action: ↓ automaticity of SA node, ↓ conduction velocity of AV node,  atrial and ventricular contractility
    effect on EKG: bradycardia, prolonged PR, AV block

III. POTASSIUM CHANNEL BLOCKERS

  • Cordarone/amiodarone, Bretylol/bretylium, Tikosyn/dofetilide, Corvert/ibutilide, Betapace/sotalol
    action: delay repolarization, resulting in prolonged action potential and refractory period
    effect on EKG: prolonged PR and QT, wide QRS, bradycardia

IV. CALCIUM CHANNEL BLOCKERS

  • Cardizem/diltiazem, Calan/verapamil
    action: ↓ automaticity of SA node, delay AV node conduction, ↓ myocardial contractility
    effect on EKG: bradycardia, prolonged PR, AV block

V. OTHER

  • Adenocard/adenosine, Lanoxin/digoxin, Magnesium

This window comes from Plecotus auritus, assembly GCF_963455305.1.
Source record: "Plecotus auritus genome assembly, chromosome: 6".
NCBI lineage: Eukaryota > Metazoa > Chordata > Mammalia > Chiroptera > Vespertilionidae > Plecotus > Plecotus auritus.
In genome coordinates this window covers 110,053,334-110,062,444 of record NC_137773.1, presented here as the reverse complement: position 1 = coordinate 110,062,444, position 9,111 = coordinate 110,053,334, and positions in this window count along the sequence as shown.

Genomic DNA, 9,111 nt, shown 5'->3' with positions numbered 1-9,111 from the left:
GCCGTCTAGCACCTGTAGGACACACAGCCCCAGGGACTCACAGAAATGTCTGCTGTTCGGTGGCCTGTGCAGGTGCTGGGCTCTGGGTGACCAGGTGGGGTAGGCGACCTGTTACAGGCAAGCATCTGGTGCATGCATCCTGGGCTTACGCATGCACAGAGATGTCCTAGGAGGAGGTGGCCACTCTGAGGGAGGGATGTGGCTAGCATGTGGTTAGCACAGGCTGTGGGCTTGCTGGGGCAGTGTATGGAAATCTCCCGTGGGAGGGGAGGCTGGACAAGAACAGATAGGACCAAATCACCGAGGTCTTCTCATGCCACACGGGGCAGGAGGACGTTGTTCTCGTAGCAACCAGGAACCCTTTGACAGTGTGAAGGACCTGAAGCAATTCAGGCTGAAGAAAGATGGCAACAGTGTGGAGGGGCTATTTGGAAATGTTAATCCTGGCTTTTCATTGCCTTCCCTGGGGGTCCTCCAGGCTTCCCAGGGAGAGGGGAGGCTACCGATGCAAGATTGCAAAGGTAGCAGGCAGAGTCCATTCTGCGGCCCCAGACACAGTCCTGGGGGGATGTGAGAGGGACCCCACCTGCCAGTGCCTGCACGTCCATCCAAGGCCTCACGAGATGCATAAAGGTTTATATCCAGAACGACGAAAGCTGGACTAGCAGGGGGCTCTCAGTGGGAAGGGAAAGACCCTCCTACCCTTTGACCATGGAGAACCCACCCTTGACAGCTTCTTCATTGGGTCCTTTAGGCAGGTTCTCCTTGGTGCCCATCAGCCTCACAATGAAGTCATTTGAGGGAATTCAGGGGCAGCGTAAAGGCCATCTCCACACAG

action: ↓ conduction through AV node, ↓ automaticity of SA node
    effect on EKG: prolonged PR, AV block
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Content derived from Medical-Surgical Nursing: Assessment and Management of Clinical Problems, 8th Edition.

Critical Care: Mechanical Ventilator Basics

I. MODES OF VENTILATION

  • Controlled: ventilator does the work of breathing (WOB) FOR the patient
  • Assist-control: patient and ventilator share WOB, patient initiates a spontaneous breath and a tidal volume is delivered
  • Synchronized Intermittent Mandatory Ventilation (SIMV): patient receives a preset tidal volume at a preset frequency, synchronous with the patient’s own breathing; patient can still breathe spontaneously in between ventilator breaths